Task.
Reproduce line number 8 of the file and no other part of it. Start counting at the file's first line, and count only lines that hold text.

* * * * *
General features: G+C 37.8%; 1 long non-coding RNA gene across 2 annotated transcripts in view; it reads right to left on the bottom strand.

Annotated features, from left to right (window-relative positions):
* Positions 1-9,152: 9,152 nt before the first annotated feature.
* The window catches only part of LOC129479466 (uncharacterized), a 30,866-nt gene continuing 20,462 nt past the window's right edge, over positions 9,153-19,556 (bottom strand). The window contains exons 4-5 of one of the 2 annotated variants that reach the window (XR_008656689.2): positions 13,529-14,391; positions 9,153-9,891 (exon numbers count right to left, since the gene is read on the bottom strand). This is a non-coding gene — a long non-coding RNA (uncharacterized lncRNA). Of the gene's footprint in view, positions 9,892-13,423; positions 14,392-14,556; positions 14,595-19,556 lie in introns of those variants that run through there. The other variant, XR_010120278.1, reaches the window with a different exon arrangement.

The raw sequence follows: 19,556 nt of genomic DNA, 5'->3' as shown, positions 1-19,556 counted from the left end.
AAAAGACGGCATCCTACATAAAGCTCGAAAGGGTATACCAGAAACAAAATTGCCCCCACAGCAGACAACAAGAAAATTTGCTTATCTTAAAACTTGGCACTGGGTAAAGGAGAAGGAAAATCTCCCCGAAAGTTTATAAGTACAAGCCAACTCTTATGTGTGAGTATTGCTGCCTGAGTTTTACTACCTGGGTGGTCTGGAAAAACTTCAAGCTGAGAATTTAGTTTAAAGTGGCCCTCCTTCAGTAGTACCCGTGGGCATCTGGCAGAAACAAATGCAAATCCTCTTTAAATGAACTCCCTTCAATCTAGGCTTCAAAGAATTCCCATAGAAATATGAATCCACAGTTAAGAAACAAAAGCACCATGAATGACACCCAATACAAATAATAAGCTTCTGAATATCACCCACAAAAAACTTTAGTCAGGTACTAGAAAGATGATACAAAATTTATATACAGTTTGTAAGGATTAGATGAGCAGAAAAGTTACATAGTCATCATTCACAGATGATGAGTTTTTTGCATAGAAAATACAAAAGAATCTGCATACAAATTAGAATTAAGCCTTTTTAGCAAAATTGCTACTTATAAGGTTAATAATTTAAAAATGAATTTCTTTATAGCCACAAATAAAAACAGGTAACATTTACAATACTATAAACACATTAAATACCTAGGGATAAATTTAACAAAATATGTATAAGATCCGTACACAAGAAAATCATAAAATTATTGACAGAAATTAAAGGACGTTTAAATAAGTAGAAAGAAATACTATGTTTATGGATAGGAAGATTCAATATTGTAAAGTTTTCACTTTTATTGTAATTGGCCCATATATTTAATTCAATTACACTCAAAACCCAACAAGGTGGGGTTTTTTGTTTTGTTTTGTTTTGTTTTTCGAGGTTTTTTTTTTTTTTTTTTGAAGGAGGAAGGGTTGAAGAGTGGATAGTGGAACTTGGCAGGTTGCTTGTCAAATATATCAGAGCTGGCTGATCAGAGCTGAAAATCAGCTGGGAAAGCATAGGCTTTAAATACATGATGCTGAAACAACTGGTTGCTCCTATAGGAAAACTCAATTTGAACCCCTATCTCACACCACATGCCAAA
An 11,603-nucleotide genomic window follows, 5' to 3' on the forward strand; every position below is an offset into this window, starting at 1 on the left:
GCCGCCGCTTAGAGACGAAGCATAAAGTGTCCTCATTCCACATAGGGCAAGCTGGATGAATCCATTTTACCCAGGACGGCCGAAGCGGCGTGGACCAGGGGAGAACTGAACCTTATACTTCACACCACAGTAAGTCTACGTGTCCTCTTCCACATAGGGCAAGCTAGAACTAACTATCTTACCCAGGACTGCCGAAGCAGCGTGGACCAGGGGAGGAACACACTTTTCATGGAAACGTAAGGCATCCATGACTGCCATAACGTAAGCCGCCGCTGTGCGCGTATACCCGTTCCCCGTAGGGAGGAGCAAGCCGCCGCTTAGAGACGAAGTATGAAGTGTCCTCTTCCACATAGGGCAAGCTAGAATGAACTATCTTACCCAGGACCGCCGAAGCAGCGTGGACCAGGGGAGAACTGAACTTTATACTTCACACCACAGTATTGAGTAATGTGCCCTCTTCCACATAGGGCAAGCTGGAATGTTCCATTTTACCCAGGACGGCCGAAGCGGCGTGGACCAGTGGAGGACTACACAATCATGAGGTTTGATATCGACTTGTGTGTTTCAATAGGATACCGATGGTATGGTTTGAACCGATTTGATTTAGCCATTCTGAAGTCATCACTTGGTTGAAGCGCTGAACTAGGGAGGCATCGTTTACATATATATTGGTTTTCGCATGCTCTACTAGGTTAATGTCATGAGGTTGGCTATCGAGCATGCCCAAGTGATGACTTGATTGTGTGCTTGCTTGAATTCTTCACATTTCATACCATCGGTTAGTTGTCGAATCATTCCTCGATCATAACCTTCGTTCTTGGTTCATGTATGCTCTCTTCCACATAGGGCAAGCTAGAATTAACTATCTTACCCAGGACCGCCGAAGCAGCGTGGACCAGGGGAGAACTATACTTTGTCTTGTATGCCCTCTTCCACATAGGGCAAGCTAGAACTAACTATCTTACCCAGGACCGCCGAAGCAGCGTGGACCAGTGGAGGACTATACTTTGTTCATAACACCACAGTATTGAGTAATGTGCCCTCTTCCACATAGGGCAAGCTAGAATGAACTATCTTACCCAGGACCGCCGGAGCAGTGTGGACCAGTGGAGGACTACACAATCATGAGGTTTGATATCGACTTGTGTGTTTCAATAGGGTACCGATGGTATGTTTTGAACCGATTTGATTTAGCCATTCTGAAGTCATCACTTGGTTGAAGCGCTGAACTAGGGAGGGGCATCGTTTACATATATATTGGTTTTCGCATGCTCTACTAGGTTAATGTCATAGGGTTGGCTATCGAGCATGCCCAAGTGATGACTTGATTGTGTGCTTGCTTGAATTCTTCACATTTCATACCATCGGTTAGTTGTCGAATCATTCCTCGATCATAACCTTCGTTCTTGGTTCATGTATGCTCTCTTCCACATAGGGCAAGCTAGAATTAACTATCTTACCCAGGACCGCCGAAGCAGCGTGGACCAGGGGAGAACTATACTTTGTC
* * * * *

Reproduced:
GCCGCCGCTTAGAGACGAAGCATAAAGTGTCCTCATTCCACATAGGGCAAGCTGGATGAATCCATTTTACCCAGGACGGCCGAAGCGGCGTGGACCAGGGGAGAACTGAACCTTATACTTCACACCACAGTAAGTCTACGTGTCCTCTTCCACATAGGGCAAGCTAGAACTAACTATCTTACCCAGGACTGCCGAAGCAGCGTGGACCAGGGGAGGAACACACTTTTCATGGAAACGTAAGGCATCCATGACTGCCATAACGTAAGCCGCCGCTGTGCGCGTATACCCGTTCCCCGTAGGGAGGAGCAAGCCGCCGCTTAGAGACGAAGTATGAAGTGTCCTCTTCCACATAGGGCAAGCTAGAATGAACTATCTTACCCAGGACCGCCGAAGCAGCGTGGACCAGGGGAGAACTGAACTTTATACTTCACACCACAGTATTGAGTAATGTGCCCTCTTCCACATAGGGCAAGCTGGAATGTTCCATTTTACCCAGGACGGCCGAAGCGGCGTGGACCAGTGGAGGACTACACAATCATGAGGTTTGATATCGACTTGTGTGTTTCAATAGGATACCGATGGTATGGTTTGAACCGATTTGATTTAGCCATTCTGAAGTCATCACTTGGTTGAAGCGCTGAACTAGGGAGGCATCGTTTACATATATATTGGTTTTCGCATGCTCTACTAGGTTAATGTCATGAGGTTGGCTATCGAGCATGCCCAAGTGATGACTTGATTGTGTGCTTGCTTGAATTCTTCACATTTCATACCATCGGTTAGTTGTCGAATCATTCCTCGATCATAACCTTCGTTCTTGGTTCATGTATGCTCTCTTCCACATAGGGCAAGCTAGAATTAACTATCTTACCCAGGACCGCCGAAGCAGCGTGGACCAGGGGAGAACTATACTTTGTCTTGTATGCCCTCTTCCACATAGGGCAAGCTAGAACTAACTATCTTACCCAGGACCGCCGAAGCAGCGTGGACCAGTGGAGGACTATACTTTGTTCATAACACCACAGTATTGAGTAATGTGCCCTCTTCCACATAGGGCAAGCTAGAATGAACTATCTTACCCAGGACCGCCGGAGCAGTGTGGACCAGTGGAGGACTACACAATCATGAGGTTTGATATCGACTTGTGTGTTTCAATAGGGTACCGATGGTATGTTTTGAACCGATTTGATTTAGCCATTCTGAAGTCATCACTTGGTTGAAGCGCTGAACTAGGGAGGGGCATCGTTTACATATATATTGGTTTTCGCATGCTCTACTAGGTTAATGTCATAGGGTTGGCTATCGAGCATGCCCAAGTGATGACTTGATTGTGTGCTTGCTTGAATTCTTCACATTTCATACCATCGGTTAGTTGTCGAATCATTCCTCGATCATAACCTTCGTTCTTGGTTCATGTATGCTCTCTTCCACATAGGGCAAGCTAGAATTAACTATCTTACCCAGGACCGCCGAAGCAGCGTGGACCAGGGGAGAACTATACTTTGTC